Amy Lignor's Reviews > Absolution

Absolution by Susan Fleet
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Mar 15, 12

Read from March 12 to 14, 2012

Readers, it is SO nice to get a mystery/suspense that is actual suspense. You know what I mean - no ‘frilly’ edges or silly characters - just a dark, cool, riveting story that doesn’t pull any punches. It’s not surprising that I would have received this from Susan Fleet - the author of “Diva” (which I thoroughly enjoyed). She’s already proven to me that when her name is on the cover of a book that I’m actually going to get the gritty, unsolvable crime filled with memorable characters and red herrings galore. Ms. Fleet has definitely found a way of writing that makes it impossible to look away from the story.

With this offering we head into the dark, dangerous, and odd world of The Big Easy. A malicious killer called the ‘Sinner’ is stalking the streets of New Orleans, with his focus on discovering young women who have extremely low self-esteem and are just looking - no, craving - someone to talk to. His victims yearn for someone to come into their lives who will listen attentively and pass on advice on how to live comfortably and safely in the big city. (This truly proves that you should NEVR talk to strangers no matter how needful you happen to be).

The ‘Sinner’ killings are all alike; a young woman is strangled and mutilated with a note left on her mirror with the word “Sinner” written in lipstick. That’s it - no clues, no help, no nothing. So what do you do to stop a flagrant, in-your-face killer like this one? You place the case in the hands of the ‘best of the best’ - Frank Renzi.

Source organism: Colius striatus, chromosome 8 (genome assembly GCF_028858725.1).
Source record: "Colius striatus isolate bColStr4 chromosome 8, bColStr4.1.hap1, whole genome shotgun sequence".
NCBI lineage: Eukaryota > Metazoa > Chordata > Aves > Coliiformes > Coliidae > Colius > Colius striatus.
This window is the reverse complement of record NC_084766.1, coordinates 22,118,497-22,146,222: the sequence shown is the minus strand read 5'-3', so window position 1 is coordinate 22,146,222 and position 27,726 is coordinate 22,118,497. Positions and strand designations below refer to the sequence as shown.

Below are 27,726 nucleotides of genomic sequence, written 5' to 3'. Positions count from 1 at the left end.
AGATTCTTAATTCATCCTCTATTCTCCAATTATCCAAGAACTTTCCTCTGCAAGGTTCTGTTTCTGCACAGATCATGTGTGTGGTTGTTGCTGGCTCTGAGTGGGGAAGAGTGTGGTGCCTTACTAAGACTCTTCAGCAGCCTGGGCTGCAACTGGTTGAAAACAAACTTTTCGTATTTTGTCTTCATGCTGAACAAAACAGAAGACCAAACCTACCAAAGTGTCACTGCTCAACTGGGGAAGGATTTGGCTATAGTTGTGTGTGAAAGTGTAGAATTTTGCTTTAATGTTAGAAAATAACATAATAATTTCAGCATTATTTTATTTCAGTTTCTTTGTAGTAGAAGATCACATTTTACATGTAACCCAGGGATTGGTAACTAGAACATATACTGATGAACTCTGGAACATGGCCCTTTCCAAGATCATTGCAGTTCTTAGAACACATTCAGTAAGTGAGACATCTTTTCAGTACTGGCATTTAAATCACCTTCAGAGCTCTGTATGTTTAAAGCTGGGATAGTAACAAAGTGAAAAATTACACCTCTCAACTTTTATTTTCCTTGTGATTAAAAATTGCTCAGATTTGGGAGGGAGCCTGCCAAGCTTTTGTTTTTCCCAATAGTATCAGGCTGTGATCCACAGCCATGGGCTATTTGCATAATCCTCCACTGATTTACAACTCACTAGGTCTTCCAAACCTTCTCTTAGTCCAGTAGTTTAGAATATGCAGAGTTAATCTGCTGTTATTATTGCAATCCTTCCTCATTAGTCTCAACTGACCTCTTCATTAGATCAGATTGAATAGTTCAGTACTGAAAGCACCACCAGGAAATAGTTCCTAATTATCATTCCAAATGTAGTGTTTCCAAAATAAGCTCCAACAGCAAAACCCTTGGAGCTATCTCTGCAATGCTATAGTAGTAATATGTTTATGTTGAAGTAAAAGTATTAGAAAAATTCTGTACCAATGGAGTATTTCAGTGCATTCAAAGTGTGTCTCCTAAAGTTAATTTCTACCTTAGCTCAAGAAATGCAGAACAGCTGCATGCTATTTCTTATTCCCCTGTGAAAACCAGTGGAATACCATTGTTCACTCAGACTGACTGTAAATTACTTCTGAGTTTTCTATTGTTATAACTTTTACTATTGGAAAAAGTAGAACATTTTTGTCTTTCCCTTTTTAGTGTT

Renzi is a homicide detective who will never give up. Like a dog with a bone he WILL get the ‘Sinner’ off the streets of New Orleans no matter what he has to do. Against his will, but knowing that it’s the only way to capture the killer, he hooks up with Rona Jefferson - a reporter who is not exactly in his circle of friends. Rona is a firm believer in the fact that too many African-American men are suspects in this particular case and that the police refuse to look at a white male for the crimes. The two of them are not on the same page most of the time, and focusing on their own agendas actually ends up resulting in a murder that never should have happened.

A tip from a potential victim who was the focus of the ‘Sinner’ a few years previously, leads the duo down a path of righteousness that they seriously never would’ve thought to follow. As Renzi begins to close in on the killer, the ‘Sinner’ gets to know a young and very culpable young girl that he persuades to run away with him. As they head out, the police follow in hot pursuit. I can’t tell you any more, because this is a story that you do NOT want spoiled before you open the cover for yourself!

It is extremely hard for me to believe that this book was Fleet’s first, as it is SO good for a debut novel. There are topics introduced that will make all readers stop and think, including everything from racial tension to religion, while still keeping the intriguing plot going at a fast, heart pounding pace. Enjoy!

Until Next Time,
Amy
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